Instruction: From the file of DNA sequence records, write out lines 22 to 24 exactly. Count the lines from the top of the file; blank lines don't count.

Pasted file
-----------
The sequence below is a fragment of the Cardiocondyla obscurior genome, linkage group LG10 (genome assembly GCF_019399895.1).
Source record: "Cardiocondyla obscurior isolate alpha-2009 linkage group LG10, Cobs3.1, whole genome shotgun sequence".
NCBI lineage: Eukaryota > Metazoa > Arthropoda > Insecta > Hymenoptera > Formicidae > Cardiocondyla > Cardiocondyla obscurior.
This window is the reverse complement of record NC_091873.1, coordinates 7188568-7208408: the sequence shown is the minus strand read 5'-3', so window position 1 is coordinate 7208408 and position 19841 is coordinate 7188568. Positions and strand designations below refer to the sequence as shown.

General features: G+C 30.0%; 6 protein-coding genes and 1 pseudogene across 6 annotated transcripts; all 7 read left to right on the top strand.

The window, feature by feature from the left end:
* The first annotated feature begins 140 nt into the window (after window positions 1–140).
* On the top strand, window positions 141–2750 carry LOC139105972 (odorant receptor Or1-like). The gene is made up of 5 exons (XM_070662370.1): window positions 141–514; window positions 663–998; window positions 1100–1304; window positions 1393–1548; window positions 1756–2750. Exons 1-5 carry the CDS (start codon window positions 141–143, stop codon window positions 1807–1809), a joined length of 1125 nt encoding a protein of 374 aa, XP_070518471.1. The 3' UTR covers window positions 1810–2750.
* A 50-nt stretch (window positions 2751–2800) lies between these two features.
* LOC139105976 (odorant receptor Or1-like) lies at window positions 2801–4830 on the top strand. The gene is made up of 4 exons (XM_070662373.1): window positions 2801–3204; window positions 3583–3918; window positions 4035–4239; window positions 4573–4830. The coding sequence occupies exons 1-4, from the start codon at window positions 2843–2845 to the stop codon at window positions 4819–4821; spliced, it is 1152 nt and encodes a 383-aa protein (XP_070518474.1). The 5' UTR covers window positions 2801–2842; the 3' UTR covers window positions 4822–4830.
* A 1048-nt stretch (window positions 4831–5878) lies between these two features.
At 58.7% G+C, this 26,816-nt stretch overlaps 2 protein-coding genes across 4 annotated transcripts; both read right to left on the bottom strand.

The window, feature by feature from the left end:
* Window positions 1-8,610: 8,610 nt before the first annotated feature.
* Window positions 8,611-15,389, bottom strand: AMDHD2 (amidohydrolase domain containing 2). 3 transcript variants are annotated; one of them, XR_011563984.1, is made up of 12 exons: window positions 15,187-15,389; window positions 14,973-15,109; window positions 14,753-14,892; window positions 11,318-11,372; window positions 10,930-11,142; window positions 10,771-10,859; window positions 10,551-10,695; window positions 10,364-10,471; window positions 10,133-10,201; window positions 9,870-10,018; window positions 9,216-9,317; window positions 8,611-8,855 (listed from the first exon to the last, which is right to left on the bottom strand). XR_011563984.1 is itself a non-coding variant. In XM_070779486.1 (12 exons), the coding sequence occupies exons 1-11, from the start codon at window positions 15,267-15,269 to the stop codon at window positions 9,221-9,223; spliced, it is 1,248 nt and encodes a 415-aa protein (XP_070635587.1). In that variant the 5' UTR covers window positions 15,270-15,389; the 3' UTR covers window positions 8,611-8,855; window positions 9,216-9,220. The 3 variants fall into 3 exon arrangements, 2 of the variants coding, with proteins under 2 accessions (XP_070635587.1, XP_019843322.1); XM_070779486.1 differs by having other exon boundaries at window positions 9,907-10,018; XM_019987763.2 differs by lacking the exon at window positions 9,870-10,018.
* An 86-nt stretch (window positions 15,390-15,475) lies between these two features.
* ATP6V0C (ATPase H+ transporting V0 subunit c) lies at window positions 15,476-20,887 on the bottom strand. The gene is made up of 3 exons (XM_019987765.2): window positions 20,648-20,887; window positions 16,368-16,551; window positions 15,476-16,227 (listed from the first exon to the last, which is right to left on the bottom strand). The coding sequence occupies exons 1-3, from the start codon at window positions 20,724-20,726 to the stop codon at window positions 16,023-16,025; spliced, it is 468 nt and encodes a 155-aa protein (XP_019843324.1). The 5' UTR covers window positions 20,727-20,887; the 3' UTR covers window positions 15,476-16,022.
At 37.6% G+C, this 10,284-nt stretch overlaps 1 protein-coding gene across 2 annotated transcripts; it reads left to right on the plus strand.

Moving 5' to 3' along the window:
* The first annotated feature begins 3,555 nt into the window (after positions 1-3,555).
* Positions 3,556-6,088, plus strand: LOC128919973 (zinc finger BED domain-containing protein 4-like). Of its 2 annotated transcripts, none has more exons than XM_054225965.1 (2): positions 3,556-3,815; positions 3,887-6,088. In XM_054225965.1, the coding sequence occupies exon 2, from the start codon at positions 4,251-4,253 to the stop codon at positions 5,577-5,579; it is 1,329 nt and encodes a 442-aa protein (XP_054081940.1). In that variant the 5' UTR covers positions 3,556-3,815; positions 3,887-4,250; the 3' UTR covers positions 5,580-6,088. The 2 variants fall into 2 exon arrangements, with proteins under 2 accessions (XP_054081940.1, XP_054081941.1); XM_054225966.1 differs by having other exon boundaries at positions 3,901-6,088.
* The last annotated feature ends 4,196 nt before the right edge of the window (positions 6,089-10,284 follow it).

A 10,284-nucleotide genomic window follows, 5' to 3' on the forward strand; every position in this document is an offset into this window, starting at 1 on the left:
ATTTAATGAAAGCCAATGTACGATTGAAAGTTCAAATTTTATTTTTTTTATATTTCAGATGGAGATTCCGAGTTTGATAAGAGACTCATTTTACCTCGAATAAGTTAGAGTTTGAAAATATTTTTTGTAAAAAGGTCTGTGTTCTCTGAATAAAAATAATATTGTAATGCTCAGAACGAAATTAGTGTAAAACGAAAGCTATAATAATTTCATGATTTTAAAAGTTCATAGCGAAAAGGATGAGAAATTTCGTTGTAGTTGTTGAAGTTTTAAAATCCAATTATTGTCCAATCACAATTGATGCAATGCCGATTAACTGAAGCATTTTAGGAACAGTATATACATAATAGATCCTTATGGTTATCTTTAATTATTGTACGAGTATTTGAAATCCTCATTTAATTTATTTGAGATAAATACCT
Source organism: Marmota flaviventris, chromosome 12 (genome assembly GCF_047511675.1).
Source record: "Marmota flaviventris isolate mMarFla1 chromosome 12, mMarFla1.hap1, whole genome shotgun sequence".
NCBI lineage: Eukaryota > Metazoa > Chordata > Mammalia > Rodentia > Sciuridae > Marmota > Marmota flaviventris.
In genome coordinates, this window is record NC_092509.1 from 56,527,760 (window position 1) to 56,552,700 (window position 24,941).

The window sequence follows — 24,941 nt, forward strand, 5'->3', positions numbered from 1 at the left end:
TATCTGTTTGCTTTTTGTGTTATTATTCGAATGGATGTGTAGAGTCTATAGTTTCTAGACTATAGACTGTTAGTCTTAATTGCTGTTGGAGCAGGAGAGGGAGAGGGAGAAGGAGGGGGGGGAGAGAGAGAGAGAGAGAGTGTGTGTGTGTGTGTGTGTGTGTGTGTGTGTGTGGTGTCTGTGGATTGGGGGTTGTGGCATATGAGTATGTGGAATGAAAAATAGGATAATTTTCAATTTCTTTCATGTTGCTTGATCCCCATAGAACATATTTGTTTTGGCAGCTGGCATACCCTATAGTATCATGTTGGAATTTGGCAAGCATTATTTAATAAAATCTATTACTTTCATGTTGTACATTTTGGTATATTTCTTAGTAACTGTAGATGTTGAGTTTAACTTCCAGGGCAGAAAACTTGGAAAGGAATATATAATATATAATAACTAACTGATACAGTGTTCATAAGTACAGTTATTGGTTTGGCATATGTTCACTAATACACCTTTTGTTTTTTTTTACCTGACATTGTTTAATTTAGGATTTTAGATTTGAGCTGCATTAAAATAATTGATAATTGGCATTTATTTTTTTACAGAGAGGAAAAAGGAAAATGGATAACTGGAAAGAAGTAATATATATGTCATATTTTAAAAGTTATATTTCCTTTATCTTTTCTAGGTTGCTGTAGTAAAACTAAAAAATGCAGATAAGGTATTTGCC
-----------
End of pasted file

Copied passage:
* The last annotated feature ends 4,196 nt before the right edge of the window (positions 6,089-10,284 follow it).

A 10,284-nucleotide genomic window follows, 5' to 3' on the forward strand; every position in this document is an offset into this window, starting at 1 on the left:
ATTTAATGAAAGCCAATGTACGATTGAAAGTTCAAATTTTATTTTTTTTATATTTCAGATGGAGATTCCGAGTTTGATAAGAGACTCATTTTACCTCGAATAAGTTAGAGTTTGAAAATATTTTTTGTAAAAAGGTCTGTGTTCTCTGAATAAAAATAATATTGTAATGCTCAGAACGAAATTAGTGTAAAACGAAAGCTATAATAATTTCATGATTTTAAAAGTTCATAGCGAAAAGGATGAGAAATTTCGTTGTAGTTGTTGAAGTTTTAAAATCCAATTATTGTCCAATCACAATTGATGCAATGCCGATTAACTGAAGCATTTTAGGAACAGTATATACATAATAGATCCTTATGGTTATCTTTAATTATTGTACGAGTATTTGAAATCCTCATTTAATTTATTTGAGATAAATACCT